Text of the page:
Amazon started the online shipping speed race with Amazon Prime’s two-day delivery. Today, Amazon Prime Now, available in 30 cities across the country, offers two-hour delivery. Now, other online retailers are following suit, with some even offering one-hour shipping. How can your small ecommerce business compete (and do you need to)? With the holiday online shopping season coming up, here's what you need to know about customers' expectations for online shipping.
First, what's considered fast shipping these days? The Wall Street Journal reports that in 2015, 63 percent of online shoppers considered three- to four-day delivery “fast.” In 2016, that percentage fell to 42 percent. In fact, 11 percent of online shoppers don't even consider two-day delivery "fast" anymore.
While that's still a small percentage of online shoppers, the number of shoppers expecting rush shipping is projected to grow. According to Brigg, by 2018 over $4 billion in merchandise will be shipped via same-day delivery. Already, 18 percent of consumers say fast delivery is the number-one factor in choosing their “favorite” online store, and more than one-fourth (26 percent) of online shoppers have abandoned a shopping cart because they discovered the shipping time was too long.
Still, fast shipping is not yet the default option for online shoppers. In UPS's 2016 Pulse of the Online Shopper study, only 3 percent of consumers say same-day shipping is option they usually choose. In a 2016 Deloitte survey, 71 percent of consumers said free shipping is the most desirable "perk" or promotion online retailers can offer. The same survey had some disturbing news: 80 percent of respondents don't think they should have to pay for three-day or four-day shipping, while the majority wouldn’t pay more than $5 for same-day shipping.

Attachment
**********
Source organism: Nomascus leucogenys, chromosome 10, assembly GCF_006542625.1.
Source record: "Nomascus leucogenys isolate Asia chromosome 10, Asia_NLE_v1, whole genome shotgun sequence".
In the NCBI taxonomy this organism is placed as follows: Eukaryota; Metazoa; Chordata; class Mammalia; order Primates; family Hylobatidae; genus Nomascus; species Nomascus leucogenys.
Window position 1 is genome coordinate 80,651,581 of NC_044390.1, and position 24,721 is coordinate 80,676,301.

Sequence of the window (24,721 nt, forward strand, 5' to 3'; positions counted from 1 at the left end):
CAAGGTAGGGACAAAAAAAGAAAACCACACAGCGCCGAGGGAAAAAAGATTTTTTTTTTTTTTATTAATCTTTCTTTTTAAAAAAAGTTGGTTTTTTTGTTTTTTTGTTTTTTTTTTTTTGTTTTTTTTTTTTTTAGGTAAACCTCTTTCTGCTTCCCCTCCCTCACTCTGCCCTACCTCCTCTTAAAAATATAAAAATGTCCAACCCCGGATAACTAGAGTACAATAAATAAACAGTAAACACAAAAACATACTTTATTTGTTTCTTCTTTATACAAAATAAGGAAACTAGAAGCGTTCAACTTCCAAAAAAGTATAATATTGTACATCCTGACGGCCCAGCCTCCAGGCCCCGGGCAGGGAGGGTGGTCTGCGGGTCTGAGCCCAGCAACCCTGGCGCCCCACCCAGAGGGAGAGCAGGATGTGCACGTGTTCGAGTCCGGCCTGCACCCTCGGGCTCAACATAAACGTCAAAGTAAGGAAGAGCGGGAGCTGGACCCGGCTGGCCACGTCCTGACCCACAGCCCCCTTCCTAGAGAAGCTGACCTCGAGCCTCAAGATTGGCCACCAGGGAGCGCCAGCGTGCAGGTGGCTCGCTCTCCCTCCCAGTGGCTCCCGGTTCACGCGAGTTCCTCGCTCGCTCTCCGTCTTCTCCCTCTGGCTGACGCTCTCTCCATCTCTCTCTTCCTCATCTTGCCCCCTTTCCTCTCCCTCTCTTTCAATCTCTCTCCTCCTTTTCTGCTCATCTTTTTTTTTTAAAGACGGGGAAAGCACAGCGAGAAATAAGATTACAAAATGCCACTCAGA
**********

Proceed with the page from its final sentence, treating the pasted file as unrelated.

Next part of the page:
In certain markets and for certain products, however, some online retailers are offering one-hour or 90-minute shipping times, which beats even Amazon's same-day shipping guarantees. Such speedy shipping times are typically limited to certain markets with robust courier systems (such as New York City and San Francisco), or to luxury online retailers (such as Farfetch) whose upscale customers don’t mind paying $20 for one-hour shipping. But how long will it take until the concept trickles down?
To get a head start on the super-speedy-shipping trend, smart e-commerce retailers will start investigating their options now. Here are some factors to consider.